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A 3:30 arrival meant plenty of time to walk around town scouting out our sunset viewing location and even time for Tony’s world famous clam chowder.

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What looked like a perfect sunset changed to golden glow as the sun descended behind a thick layer of clouds. However, the cotton candy clouds that followed were worth the wait.

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On the way home we were already planning for Sunrise Sunset 2016.

12 Down; 3 To Go

Last year at Christmas I received a card from John in which he gave me a trip to Paris. However, since I wanted to go in the spring, something that wasn’t possible due to our work schedules, we postponed the trip until 2016.

Then the more we started planning, the more we decided we wanted to go to The Netherlands instead of Paris. So in September we booked a bicycle trip through The Netherlands during the peak of tulip season. Since biking is an important part of life in The Netherlands, it seemed like the only way to go.

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The confirmation for the trip came with a training schedule. That’s right, we have to train for our vacation. They recommend rides of various lengths to prepare for a week of 25 mile daily rides.

The schedule calls for serious preparation to begin two months out, but since I rarely ride more than twelve miles I wanted to make sure I can handle longer distances. We’ve taken rides ranging in length from 17 miles to more than 25 miles this fall so I know I’ll be able to make it.

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But I know for sure what we’ll be doing the rest of the winter.

11 Down; 4 To Go

Somehow I missed “officially” writing about adventure number 11 on our 15 in 15 list – probably because our plan for a fall camping trip changed drastically from when we first crafted our list on January 1st of this year.

We originally planned to camp in the Panhandle once the weather cooled. October or November seemed like the most likely time for such a trip. This all changed when on the spur of the moment we packed the tents and bicycles in the Suburban and headed north in search of fall instead of toward the beaches of the Panhandle.

We rode our bikes in Virginia, Maine, Vermont and Pennsylvania.

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Hiked in parks.

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Visited more lighthouses.

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And covered bridges.

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And pitched our tent seven nights in three different state and national parks.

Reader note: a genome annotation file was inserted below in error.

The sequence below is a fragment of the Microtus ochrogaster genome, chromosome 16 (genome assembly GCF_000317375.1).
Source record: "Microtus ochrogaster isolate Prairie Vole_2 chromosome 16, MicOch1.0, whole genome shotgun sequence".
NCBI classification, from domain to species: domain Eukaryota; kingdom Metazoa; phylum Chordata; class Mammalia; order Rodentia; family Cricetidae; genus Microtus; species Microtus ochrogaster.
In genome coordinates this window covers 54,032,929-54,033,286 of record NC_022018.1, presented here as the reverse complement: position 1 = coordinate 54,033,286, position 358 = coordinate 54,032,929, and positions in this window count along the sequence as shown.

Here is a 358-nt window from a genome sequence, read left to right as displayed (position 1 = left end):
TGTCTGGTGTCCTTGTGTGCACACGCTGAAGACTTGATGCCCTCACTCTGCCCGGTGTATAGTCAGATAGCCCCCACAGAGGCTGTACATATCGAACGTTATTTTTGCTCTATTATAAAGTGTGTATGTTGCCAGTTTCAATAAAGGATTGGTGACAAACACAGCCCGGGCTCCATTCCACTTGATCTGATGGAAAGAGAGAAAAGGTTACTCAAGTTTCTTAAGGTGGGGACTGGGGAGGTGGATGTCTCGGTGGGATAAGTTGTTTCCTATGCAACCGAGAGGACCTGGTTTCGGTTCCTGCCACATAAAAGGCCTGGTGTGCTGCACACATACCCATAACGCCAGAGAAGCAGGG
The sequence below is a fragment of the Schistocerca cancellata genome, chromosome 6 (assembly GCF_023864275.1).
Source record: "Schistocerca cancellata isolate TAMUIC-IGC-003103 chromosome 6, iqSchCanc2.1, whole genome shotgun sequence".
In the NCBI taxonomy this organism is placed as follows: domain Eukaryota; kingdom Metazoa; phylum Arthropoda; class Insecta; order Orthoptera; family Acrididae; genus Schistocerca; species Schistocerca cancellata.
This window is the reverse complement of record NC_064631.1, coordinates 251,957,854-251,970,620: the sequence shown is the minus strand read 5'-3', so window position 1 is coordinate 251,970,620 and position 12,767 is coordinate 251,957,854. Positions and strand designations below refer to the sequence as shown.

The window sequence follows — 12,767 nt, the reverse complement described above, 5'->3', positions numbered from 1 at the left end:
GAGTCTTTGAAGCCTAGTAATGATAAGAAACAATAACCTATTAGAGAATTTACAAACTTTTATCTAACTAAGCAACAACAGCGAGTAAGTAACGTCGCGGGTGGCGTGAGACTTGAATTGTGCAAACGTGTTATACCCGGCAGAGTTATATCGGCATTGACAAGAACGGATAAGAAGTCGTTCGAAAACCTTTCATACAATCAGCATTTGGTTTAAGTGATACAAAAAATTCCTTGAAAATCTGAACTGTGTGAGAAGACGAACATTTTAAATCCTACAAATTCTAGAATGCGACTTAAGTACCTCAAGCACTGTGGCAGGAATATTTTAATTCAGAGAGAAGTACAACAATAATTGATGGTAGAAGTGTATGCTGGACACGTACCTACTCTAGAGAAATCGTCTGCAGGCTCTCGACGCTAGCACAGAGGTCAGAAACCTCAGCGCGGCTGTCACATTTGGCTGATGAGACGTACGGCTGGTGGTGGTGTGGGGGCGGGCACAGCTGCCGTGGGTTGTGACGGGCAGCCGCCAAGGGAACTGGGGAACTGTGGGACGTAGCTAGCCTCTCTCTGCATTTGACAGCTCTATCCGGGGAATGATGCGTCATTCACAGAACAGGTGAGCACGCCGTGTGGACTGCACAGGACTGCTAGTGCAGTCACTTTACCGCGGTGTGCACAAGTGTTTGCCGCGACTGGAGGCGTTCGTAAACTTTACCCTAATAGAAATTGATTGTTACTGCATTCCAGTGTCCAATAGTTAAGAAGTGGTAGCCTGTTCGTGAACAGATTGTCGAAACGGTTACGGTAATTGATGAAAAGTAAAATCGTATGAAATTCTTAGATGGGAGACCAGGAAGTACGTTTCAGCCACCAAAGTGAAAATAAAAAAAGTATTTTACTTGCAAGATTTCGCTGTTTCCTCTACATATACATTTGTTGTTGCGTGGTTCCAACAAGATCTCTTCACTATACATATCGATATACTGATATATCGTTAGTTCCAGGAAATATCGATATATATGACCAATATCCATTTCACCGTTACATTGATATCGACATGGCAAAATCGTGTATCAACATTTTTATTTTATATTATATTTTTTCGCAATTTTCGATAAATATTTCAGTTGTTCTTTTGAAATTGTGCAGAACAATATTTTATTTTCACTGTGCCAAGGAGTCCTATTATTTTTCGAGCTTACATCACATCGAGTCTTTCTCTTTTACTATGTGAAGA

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Of course, we spent our fair share of nights in hotels on the way home due to rain since we decided long ago that camping was to be a fun activity, not something we’d suffer through.

Fall camping trip ✅

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Not along the Gulf Coast, but a wonderful unexpected adventure.

More Lighthouses: Maine Style

Maine wasn’t on our radar when we set visiting fifteen lighthouses as one of our goals for 2015; but when we decided to take a September New England trip, Maine lighthouses were a natural part of our time along the coast.

Our first night in Maine, we stopped in York, the site of Cape Neddick Light. From Sohier Park we viewed the lighthouse located atop a rock island a short distance off shore,

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and as I turned around, the view of a white rowboat beached on the rock below with an inn in the background brought together everything New England.

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Later that afternoon, we burned off our seafood lunch by walking eight-tenths of a mile out to Rockland Breakwater Lighthouse along the granite breakwater.

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Couldn’t have asked for a more beautiful day surrounded by the blue sky and waters.

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Egg Rock, the small island with a lighthouse, was barely visible from the mainland; but that couldn’t keep us from counting this as lighthouse number twenty-one. Located in Bar Harbor, we were able to photograph the lighthouse from Acadia National Park.